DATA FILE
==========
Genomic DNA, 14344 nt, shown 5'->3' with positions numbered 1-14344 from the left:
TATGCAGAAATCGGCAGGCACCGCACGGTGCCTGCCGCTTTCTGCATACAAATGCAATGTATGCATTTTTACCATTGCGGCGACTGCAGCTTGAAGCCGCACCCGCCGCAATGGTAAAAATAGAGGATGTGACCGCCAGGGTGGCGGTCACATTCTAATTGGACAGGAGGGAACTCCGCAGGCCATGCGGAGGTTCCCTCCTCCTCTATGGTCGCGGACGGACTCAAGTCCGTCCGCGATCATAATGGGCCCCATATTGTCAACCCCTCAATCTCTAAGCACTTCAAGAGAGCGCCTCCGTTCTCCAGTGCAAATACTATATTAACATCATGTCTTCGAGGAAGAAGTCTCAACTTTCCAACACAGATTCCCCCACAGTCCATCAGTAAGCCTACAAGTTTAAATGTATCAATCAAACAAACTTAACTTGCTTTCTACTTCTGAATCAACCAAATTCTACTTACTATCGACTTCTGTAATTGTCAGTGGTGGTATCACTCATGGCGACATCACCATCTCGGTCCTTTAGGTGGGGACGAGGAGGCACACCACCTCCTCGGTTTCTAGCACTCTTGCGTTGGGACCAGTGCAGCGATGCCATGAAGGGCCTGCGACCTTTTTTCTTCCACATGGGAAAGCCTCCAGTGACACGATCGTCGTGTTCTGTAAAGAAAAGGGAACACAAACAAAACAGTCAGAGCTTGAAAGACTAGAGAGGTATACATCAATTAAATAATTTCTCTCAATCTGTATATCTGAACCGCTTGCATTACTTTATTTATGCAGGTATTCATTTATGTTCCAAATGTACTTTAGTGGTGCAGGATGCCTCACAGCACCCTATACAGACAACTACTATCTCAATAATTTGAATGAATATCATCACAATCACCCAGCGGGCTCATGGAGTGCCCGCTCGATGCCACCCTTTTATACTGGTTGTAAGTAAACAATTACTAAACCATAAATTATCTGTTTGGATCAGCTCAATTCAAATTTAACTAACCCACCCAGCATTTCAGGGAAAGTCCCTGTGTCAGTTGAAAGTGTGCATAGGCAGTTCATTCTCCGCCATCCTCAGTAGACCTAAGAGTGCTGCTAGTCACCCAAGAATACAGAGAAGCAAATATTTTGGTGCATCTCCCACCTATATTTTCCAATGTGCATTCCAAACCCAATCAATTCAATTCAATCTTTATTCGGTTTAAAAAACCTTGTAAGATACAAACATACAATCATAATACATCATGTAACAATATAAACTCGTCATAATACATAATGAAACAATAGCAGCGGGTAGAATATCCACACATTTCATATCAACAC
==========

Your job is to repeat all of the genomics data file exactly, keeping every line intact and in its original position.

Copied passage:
Genomic DNA, 14344 nt, shown 5'->3' with positions numbered 1-14344 from the left:
TATGCAGAAATCGGCAGGCACCGCACGGTGCCTGCCGCTTTCTGCATACAAATGCAATGTATGCATTTTTACCATTGCGGCGACTGCAGCTTGAAGCCGCACCCGCCGCAATGGTAAAAATAGAGGATGTGACCGCCAGGGTGGCGGTCACATTCTAATTGGACAGGAGGGAACTCCGCAGGCCATGCGGAGGTTCCCTCCTCCTCTATGGTCGCGGACGGACTCAAGTCCGTCCGCGATCATAATGGGCCCCATATTGTCAACCCCTCAATCTCTAAGCACTTCAAGAGAGCGCCTCCGTTCTCCAGTGCAAATACTATATTAACATCATGTCTTCGAGGAAGAAGTCTCAACTTTCCAACACAGATTCCCCCACAGTCCATCAGTAAGCCTACAAGTTTAAATGTATCAATCAAACAAACTTAACTTGCTTTCTACTTCTGAATCAACCAAATTCTACTTACTATCGACTTCTGTAATTGTCAGTGGTGGTATCACTCATGGCGACATCACCATCTCGGTCCTTTAGGTGGGGACGAGGAGGCACACCACCTCCTCGGTTTCTAGCACTCTTGCGTTGGGACCAGTGCAGCGATGCCATGAAGGGCCTGCGACCTTTTTTCTTCCACATGGGAAAGCCTCCAGTGACACGATCGTCGTGTTCTGTAAAGAAAAGGGAACACAAACAAAACAGTCAGAGCTTGAAAGACTAGAGAGGTATACATCAATTAAATAATTTCTCTCAATCTGTATATCTGAACCGCTTGCATTACTTTATTTATGCAGGTATTCATTTATGTTCCAAATGTACTTTAGTGGTGCAGGATGCCTCACAGCACCCTATACAGACAACTACTATCTCAATAATTTGAATGAATATCATCACAATCACCCAGCGGGCTCATGGAGTGCCCGCTCGATGCCACCCTTTTATACTGGTTGTAAGTAAACAATTACTAAACCATAAATTATCTGTTTGGATCAGCTCAATTCAAATTTAACTAACCCACCCAGCATTTCAGGGAAAGTCCCTGTGTCAGTTGAAAGTGTGCATAGGCAGTTCATTCTCCGCCATCCTCAGTAGACCTAAGAGTGCTGCTAGTCACCCAAGAATACAGAGAAGCAAATATTTTGGTGCATCTCCCACCTATATTTTCCAATGTGCATTCCAAACCCAATCAATTCAATTCAATCTTTATTCGGTTTAAAAAACCTTGTAAGATACAAACATACAATCATAATACATCATGTAACAATATAAACTCGTCATAATACATAATGAAACAATAGCAGCGGGTAGAATATCCACACATTTCATATCAACAC